As the walls separating CRM data from social and other paid media channels continue to crumble, marketers are experimenting with how to leverage the added insight into their current and prospective customers.
One such business owner is Johnny Earle. Back in 2001, Earle launched a confectionary-themed fashion brand, Johnny Cupcakes, by selling hand-printed T-shirts from the trunk of his car. Today he oversees a company of 32 employees that generates about $5 million in yearly revenue by selling T-shirts that start at $40. The company is based in Weymouth, Massachusetts and has locations in Los Angeles, Boston and London.
“It started as a joke and it made a lot of strangers smile, so I kept making more T-shirts and over time, I went from selling T-shirts out of the trunk of my beat-up '89 Camry to opening retail stores independently,” Earle said.
In order to continue growing, Earle knew he needed help finding new markets. In December he sought help from TrueLens, a Boston-based data analytics company. Earle’s goal was to “learn a little bit more about our customers and their buying habits and other tidbits of information that we never thought to look into.”
TrueLens uses algorithms to compare a brand’s customer records (mainly email addresses) with public data culled from Facebook, Twitter, blogs and other social media sources to find a match. From there, TrueLens analyzes customers' public social media posts to uncover their brand preferences, interests and offline behaviors such as upcoming vacations. The company provides individual-level data, but to be "privacy compliant" it groups customers into segments for targeted campaigns. It calls this data "socialgraphics," or social behavioral customer intelligence.
Even though the social marketing space is already crowded (Facebook offers its Custom Audience tool and Salesforce.com has Social.com), TrueLens has carved out its own niche, insists CEO Roy Rodenstein. “We can give you a picture that is a much more well-rounded view of your customer,” Rodenstein said. “What do they like, what are their interests, what are they in the market for right now? We can help companies find those things out so they can do a better job of targeting that need.”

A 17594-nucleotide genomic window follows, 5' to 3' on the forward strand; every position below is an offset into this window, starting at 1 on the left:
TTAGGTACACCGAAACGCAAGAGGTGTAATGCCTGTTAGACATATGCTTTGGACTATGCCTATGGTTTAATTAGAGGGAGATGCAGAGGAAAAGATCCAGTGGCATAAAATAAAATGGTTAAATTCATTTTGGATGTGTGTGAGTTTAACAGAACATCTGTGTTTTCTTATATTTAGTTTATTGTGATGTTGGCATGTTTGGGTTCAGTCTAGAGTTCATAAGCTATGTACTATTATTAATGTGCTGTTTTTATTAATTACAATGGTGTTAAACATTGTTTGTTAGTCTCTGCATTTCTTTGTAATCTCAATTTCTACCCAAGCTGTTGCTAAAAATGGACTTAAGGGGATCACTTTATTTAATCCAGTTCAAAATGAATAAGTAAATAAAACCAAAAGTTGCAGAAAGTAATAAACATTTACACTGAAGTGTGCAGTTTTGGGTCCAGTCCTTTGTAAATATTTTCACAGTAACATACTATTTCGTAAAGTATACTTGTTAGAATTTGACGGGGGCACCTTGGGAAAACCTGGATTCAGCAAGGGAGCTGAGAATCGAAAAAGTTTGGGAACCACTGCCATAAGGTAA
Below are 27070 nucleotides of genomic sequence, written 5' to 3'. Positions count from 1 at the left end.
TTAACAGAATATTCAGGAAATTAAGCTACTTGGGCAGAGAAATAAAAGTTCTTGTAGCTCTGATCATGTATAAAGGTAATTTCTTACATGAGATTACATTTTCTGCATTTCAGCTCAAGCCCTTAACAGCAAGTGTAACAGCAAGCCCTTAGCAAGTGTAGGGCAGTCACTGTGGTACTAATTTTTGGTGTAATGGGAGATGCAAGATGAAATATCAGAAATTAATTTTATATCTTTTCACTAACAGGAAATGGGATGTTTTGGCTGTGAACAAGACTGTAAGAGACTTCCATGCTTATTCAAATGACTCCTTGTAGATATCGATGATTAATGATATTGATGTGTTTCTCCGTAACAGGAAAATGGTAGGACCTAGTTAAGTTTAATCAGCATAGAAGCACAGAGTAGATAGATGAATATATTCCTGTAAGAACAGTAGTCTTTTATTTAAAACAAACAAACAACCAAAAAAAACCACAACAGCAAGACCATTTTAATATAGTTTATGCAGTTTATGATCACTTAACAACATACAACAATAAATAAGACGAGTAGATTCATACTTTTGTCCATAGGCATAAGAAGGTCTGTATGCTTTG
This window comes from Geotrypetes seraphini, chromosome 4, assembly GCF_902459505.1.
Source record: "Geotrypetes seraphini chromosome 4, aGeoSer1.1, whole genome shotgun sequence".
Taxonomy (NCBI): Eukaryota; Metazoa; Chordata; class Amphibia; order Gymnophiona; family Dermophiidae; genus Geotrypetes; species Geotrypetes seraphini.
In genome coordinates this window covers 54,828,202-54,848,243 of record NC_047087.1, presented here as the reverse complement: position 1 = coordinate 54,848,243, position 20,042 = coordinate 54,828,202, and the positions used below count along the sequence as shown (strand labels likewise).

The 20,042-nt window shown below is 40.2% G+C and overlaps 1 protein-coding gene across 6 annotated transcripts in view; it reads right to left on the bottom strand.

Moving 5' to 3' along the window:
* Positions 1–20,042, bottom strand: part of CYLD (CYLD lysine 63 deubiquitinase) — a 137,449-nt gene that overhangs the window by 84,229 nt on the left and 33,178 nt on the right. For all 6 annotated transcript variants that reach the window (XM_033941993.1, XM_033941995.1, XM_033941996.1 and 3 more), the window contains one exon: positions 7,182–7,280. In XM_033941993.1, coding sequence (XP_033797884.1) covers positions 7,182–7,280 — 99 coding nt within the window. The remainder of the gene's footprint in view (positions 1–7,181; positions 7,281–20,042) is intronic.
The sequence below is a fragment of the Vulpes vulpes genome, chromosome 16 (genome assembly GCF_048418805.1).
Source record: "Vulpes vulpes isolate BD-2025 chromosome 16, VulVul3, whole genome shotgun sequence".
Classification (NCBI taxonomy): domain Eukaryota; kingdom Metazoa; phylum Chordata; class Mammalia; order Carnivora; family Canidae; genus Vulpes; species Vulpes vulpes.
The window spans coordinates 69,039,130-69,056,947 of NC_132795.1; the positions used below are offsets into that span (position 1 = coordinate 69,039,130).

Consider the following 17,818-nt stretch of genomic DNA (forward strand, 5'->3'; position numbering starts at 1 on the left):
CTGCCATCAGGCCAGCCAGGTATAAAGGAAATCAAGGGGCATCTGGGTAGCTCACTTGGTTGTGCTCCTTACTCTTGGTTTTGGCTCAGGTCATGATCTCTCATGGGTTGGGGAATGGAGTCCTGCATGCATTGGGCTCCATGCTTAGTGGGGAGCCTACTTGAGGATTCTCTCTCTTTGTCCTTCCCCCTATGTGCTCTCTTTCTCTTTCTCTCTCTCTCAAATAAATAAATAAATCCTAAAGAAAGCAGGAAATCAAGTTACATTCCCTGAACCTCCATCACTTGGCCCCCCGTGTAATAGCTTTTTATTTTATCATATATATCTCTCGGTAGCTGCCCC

For Johnny Cupcakes, TrueLens identified 19 million social expressions that were tied back to Johnny Cupcake customers. Among its observations, TrueLens learned that customers wanted a larger inventory. “We were under the impression that most of our customers were collectors,” Earle said. “So we were mostly selling limited edition shirts, but our shirts have been selling out really quickly and we didn’t have room to grow. Now we know that we should be looking for ways to re-engage one-time customers and always have certain shirts on hand, so customers don’t just see a bunch of sold-out shirts.”
In testing a few targeted email campaigns, such as an email that was sent to certain customers about a “midnight snack shirt” being sold at midnight, Johnny Cupcakes saw a 42% increase in click-through rates, a 120% increase in conversion rates and a 141% increase in revenue per campaign.
In terms of advertising, Johnny Cupcakes has relied mainly on word-of-mouth marketing, but the company is looking into putting ads on Facebook and other social networks, in addition to sending more targeted emails. Earle said, “We are going to be using the information TrueLens has given us to target different customers in areas like gender and how often they’ve shopped with us, and also how we design the photos and where we put the ads.”
Earle added that he is also interested in having TrueLens analyze his CRM data (the company uses MailChimp as its CRM system) and customers’ social media activities to identify shared interests among its high-value customers, applying those findings to convert one-time shoppers into more valuable customers.
Founded in 2010, TrueLens has 11 employees and has raised $1.2 million in an initial funding round led by Google Ventures. Its other clients include Neiman Marcus, Game Show Network and Force Factor nutritional supplements.